Despite the economic benefits of EfW facilities, the United States as a whole is not taking advantage of EfW technology, especially when compared to Europe. Countries such as Germany, the Netherlands, Austria, Belgium, and Sweden have proved that recycling and EfW management go hand in hand. These five nations have the highest recycling rates in Europe and have reduced their dependence on landfills to 1 percent or below of waste disposal. European nations have been able to achieve these rates because of the EU Landfill Directive, which allows different countries to implement their own programs and policies to drive down the amount of garbage sent to landfills—whether that involves increasing landfill fees or increasing recycling-collection schemes. Nations in Europe also recognize EfW as a renewable energy source and are using this technology to help reach renewable-energy targets.
Because of strong nationwide policies, the EU member states sent 19 percent less trash to landfills in 2011 compared to 2001. This ultimately decreases the amount of greenhouse gases emitted from landfills and helps fight climate change. In order for the United States to begin reducing the amount of waste sent to landfills, increasing recycling rates, and generating renewable energy, a municipal-solid-waste portfolio standard must be enacted by Congress and applied nationwide in order to decrease greenhouse-gas emissions from landfills, and individual states should include EfW in current renewable-energy portfolio standards.
Municipal-solid-waste portfolio standard
The United States should set a municipal-solid-waste portfolio standard that would not only increase our nation’s rates of recycling and composting but would also significantly decrease the amount of garbage destined for landfills. As many European nations have already demonstrated, recycling efforts must be included in any national policy in order to reduce the level of waste in landfills. A few U.S. states have already established MSW strategies; both California and Florida, for example, have enacted a 75 percent recycling, including composting, goal by 2020. Establishing incentives for recycling, such as providing homes and businesses with free recycling containers in conjunction with free pickup for recyclables, and creating a market for recyclable materials is also paramount to achieving those standards. Specifically, an executive order requiring federal government agencies to purchase recycled-content materials will establish a market for these products.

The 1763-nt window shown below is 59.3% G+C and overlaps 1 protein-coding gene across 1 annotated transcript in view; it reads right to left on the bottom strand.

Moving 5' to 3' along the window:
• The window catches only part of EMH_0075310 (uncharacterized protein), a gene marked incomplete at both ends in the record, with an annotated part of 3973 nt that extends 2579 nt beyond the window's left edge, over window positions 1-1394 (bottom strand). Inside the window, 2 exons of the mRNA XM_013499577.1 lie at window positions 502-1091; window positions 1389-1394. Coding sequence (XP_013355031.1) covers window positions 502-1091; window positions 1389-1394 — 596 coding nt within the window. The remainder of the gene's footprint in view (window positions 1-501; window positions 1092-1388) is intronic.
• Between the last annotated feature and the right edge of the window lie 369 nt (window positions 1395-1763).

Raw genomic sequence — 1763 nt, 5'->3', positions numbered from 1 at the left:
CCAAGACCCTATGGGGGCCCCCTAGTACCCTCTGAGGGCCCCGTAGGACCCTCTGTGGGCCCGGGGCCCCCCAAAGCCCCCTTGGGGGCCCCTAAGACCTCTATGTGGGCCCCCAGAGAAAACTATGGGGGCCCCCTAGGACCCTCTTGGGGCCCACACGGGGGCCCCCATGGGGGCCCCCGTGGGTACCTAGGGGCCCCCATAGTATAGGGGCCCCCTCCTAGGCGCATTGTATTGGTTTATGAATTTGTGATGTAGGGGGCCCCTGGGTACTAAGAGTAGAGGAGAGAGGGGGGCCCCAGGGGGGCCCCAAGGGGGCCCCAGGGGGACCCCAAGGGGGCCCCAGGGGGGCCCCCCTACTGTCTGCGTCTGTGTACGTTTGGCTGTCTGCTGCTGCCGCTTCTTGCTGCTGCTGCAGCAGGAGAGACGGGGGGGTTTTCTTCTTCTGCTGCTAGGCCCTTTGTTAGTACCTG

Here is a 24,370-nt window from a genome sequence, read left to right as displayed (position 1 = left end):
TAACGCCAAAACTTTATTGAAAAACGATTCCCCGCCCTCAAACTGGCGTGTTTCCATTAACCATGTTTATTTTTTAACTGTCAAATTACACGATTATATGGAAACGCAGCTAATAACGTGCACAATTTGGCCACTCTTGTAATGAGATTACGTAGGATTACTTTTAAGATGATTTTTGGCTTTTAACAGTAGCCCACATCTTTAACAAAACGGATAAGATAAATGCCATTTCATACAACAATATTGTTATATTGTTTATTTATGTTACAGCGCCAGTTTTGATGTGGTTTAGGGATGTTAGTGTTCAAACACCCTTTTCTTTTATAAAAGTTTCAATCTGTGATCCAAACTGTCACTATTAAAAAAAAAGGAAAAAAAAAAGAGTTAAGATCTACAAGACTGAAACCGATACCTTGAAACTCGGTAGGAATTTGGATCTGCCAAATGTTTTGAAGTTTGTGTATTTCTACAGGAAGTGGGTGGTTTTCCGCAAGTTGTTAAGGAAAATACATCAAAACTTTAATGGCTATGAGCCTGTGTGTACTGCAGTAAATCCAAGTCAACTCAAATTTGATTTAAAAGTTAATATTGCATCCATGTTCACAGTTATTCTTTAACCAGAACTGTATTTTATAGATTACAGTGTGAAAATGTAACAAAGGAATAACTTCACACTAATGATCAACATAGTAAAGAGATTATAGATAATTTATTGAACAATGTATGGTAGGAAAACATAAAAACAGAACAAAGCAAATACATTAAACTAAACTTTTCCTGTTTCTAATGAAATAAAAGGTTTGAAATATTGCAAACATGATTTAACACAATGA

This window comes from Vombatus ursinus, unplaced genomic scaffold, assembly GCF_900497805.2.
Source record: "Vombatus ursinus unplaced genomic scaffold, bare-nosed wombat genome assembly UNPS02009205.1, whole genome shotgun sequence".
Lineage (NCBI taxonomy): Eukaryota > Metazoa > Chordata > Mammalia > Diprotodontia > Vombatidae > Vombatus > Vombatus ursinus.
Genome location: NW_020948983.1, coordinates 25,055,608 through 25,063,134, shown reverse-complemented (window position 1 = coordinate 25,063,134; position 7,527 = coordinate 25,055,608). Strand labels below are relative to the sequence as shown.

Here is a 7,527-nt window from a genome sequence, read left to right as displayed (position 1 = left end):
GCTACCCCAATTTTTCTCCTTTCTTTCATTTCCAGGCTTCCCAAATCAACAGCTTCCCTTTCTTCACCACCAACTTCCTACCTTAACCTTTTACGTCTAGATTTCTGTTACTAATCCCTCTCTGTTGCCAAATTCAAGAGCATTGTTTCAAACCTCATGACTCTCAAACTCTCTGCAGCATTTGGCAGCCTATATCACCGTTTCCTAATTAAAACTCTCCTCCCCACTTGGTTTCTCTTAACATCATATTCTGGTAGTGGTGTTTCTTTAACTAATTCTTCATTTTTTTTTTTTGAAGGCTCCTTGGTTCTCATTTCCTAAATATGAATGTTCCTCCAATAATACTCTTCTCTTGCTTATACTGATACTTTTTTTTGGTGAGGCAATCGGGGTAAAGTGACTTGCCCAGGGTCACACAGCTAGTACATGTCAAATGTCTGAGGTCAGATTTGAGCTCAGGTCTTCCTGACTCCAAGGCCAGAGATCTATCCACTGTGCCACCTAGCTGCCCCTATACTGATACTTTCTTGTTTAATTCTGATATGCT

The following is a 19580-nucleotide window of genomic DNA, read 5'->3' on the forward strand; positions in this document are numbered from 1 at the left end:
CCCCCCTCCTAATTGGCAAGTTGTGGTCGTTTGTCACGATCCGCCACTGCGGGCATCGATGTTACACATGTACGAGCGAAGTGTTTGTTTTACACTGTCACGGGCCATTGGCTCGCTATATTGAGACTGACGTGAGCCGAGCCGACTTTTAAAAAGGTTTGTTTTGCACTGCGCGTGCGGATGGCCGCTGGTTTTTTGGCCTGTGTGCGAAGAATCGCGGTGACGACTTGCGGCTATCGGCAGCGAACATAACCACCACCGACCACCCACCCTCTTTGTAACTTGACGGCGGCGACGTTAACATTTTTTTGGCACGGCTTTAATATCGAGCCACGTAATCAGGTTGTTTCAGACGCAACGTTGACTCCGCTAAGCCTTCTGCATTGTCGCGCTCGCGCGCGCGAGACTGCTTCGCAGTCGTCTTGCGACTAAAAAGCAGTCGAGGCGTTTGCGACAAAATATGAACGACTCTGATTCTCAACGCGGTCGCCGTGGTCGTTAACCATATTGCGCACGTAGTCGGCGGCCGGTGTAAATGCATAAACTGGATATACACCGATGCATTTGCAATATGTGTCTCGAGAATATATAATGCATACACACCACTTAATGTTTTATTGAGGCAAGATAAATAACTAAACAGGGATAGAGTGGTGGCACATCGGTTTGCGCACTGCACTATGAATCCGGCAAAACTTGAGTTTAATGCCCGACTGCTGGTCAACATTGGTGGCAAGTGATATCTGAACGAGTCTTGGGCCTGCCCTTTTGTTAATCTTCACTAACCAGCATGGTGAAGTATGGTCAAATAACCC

By learning from what some states have successfully implemented, a U.S. nationwide standard should be created that mirrors what the European Union has established. Doing so will protect the environment, conserve energy, and reduce greenhouse gases.
Include EfW generation in state renewable portfolio standards
States’ adoption of renewable-energy standards, which require electric-utility companies to produce a portion of their electricity from renewable resources, has considerably driven clean energy advances in recent years. The 29 states and the District of Columbia that have such standards also include landfill gas as an eligible technology, but only 21 states and the District of Columbia recognize EfW as an eligible technology. Maryland has shown the most leadership in this area by raising EfW from a Tier II to a Tier I technology—the same level that solar and wind energy are on—in the renewable portfolio standard, which will increase the percentage of renewable energy from EfW plants allowed in states’ portfolio standards. Other states should look to Maryland and Connecticut and adopt similar policies or seek to modify existing waste-management policies so as to reduce incentives for and reliance on landfills and complement their renewable portfolio standard goals.
Importantly, states should modify their renewable programs so they are consistent with the solid-waste hierarchy. While the solid-waste hierarchy identifies landfills as the least-preferred method for managing waste, landfills including ones with methane-gas capture are typically placed on equal or higher standing in renewable programs than EfW. This unintended encouragement of the use of landfills undermines efforts to reduce that reliance, as well as state renewable and greenhouse-gas reduction goals. Such significant financial support for landfills inhibits the growth of solid-waste-management methods such as recycling and EfW further up in the hierarchy.
Both energy from waste and recycling and composting efforts are a win-win-win for the United States. EfW generates clean electricity, decreases greenhouse gases that would have been emitted from landfills and fossil-fuel power plants, and pairs well with increased recycling rates in states. Recycling and composting reduces trash that is destined for the landfill that would have emitted greenhouse gases while decomposing, saves energy that would have been used for the production of a virgin material, and decreases the need to mine for raw materials, which will preserve our natural resources. The United States must begin developing national policies to deal with the waste-management problem our country faces every day. Doing so will ultimately reduce emissions that cause climate change.
Matt Kasper is a Special Assistant for the Energy Policy team at the Center for American Progress.